A Charities Services investigation into hundreds of thousands of charitable dollars donated for John Tamihere's political campaigning resulted in an allegation of "serious wrongdoing" and the issuing of a formal warning notice to Waipareira.
Tamihere is chief executive of major west Auckland education and social services charity Te Whānau o Waipareira.
He was also an unsuccessful candidate in 2019 for the Auckland mayoralty, and was co-leader and candidate for the Māori Party during the 2020 general election. This year he became that party's president.
He said the warning notice was being contested.
Last month the Herald reported that Waipareira, and the National Urban Māori Authority of which Tamihere is also chief executive, had "endorsed" his tilts for public office and advanced $468,002 in "sponsorship payments" or no-interest loans.
A Charities Services investigation sparked by a donation from Waipareira to Tamihere's 2019 mayoral campaign resulted in the issuing of a formal warning notice in late 2020 after Charities Services determined the payment amounted to serious wrongdoing.
Hundreds of thousands of charitable dollars donated to the Māori Party made during the 2020 election campaign were only publicly declared in early 2021, after the warning notice had been issued.
Details of the warning notice came in a letter from Charities Services released by Tamihere last month to bolster his claim that charities he ran were not facing any scrutiny over political donations.
Tamihere's response included an attack on sector regulator Natasha Weight, general manager of Charities Services. "Nothing has been probed or investigated and Ms Weight from [Charities Services] has knowingly misled the press," Tamihere said.
The letter, however, includes a timeline that records Charities Services began an inquiry in December 2019, using statutory powers to demand documents, sparked by a Herald report that Waipareira had donated $100,000 to Tamihere's failed mayoral campaign.
In November 2020, Charities Services shared an "investigation report" with Waipareira about the donation and issued the charity a formal warning notice "on the grounds that we considered the trust had engaged in conduct that constituted serious wrongdoing".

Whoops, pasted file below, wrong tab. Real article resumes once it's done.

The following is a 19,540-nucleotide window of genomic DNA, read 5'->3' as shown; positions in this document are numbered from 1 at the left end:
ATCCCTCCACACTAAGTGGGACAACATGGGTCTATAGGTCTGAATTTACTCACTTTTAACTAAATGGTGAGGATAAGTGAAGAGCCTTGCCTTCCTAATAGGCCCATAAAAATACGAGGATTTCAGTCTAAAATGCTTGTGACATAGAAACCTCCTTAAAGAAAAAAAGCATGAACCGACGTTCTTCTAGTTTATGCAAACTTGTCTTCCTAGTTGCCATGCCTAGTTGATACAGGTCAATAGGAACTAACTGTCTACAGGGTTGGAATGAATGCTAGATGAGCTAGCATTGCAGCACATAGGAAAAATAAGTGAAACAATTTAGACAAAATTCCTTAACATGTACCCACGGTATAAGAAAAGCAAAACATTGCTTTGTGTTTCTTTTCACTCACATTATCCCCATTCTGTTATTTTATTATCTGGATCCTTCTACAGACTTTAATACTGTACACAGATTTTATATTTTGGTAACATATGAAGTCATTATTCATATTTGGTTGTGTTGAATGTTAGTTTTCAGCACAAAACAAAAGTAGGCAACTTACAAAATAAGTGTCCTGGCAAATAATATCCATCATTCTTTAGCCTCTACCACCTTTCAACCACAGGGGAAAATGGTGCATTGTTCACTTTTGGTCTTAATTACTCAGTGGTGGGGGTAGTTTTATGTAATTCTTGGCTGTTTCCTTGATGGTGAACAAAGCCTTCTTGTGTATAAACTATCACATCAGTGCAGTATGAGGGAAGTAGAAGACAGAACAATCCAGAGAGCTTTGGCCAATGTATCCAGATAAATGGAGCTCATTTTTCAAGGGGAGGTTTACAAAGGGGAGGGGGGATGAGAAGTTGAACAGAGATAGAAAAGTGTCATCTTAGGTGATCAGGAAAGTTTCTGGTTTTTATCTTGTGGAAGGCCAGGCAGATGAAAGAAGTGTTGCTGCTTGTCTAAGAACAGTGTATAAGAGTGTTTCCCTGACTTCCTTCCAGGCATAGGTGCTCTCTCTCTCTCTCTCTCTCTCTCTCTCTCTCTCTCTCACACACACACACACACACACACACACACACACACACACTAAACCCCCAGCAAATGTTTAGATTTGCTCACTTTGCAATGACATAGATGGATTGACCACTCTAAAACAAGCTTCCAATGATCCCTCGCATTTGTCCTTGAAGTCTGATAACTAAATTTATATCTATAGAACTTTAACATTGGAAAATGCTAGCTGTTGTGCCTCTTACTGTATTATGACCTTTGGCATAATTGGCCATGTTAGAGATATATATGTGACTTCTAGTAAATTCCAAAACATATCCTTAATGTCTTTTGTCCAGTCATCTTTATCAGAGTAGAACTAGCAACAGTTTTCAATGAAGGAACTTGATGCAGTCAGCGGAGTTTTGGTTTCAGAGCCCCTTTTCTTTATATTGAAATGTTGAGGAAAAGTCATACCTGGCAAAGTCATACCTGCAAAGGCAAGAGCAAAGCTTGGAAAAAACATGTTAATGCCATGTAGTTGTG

Contacted with detailed questions about the letter and the allegation of "serious wrongdoing" — and whether $387,604 in no-interest related-party loans paid by Waipareira for his political campaigns had been repaid — the entirety of Tamihere's response to the Herald was: "Go jump in the Lake, White man! [sic]"
After the first Herald story broke Tamihere hosted a Facebook Live broadcast from Waipareira and Māori Party pages where he alleged media scrutiny of the charities was "racist" and a "pogrom".
Charities Services confirmed the authenticity of the letter, but in a written statement Weight declined to answer further questions "as the matter is currently subject to our regulatory processes, including our obligation to observe natural justice requirements that can only be served through further engagement with [Waipareira]".
"We will not be commenting any further on our inquiries until they have been completed."
Requests under the Official Information Act to Charities Services for the warning letter and investigation report were denied using a section of the Act that allowed for information to be withheld if making the information available would be likely to "prejudice the maintenance of the law, including the prevention, investigation, and detection of offences, and the right to a fair trial".
A request to Tamihere to provide the same documents was not responded to.
The letter, dated September 9, concludes with reference to an upcoming meeting between the regulator and charity to discuss Waipareira's response to the warning notice. The two parties hold opposing views on the ability of charities to make political donations.
Charities Services has reiterated its official advice that "a charity must not support or oppose a political party or candidate. This includes making a donation to a political party or a candidate's election campaign, endorsing a party or candidate, or allowing a party or candidate to use a charity's resources."
Tamihere, for his part, released an email he sent last week to Weight that said: "Now call the meeting and make a decision and if it's against us, off to court we go."
He was also quoted in Waatea News, an Auckland Māori radio station half-owned by Waipareira, arguing Māori charities were not subject to the prohibition on making political donations. "To pretend that we can't use Māori money to advance Māori interests politically is a totalitarian state," he said.
The point of contention is the widely-acknowledged prohibition on charities engaging in political activity.
Sue Barker, principal of boutique law firm CharitiesLaw, said the restriction was near-universal.
"I went through all comparable jurisdictions and every single jurisdiction recognises this political prohibition," she said.
"It's not unusual and New Zealand is not out of step with the rest of the common law world."
Jane Norton, a senior lecturer in charities law at Auckland University, said previous challenges to the prohibition on political activity — cases against Greenpeace and Family First — concerned only political advocacy, not financial donations or partisan endorsements.
"In my view this issue is way more black and white. This isn't even a grey area," she said of Waipareira's campaign funding.
Barker said Charities Services had only one option.
"I don't see there is any option but to apply the rule," she said.
The next step from Charities Services, if it continued to see political donations as amounting to serious wrongdoing and Waipareira remained in dispute, was deregistration — a move she described as "the nuclear option".
Barker said this would see Waipareira lose its tax-free status and immediately incur income tax levied across its net assets.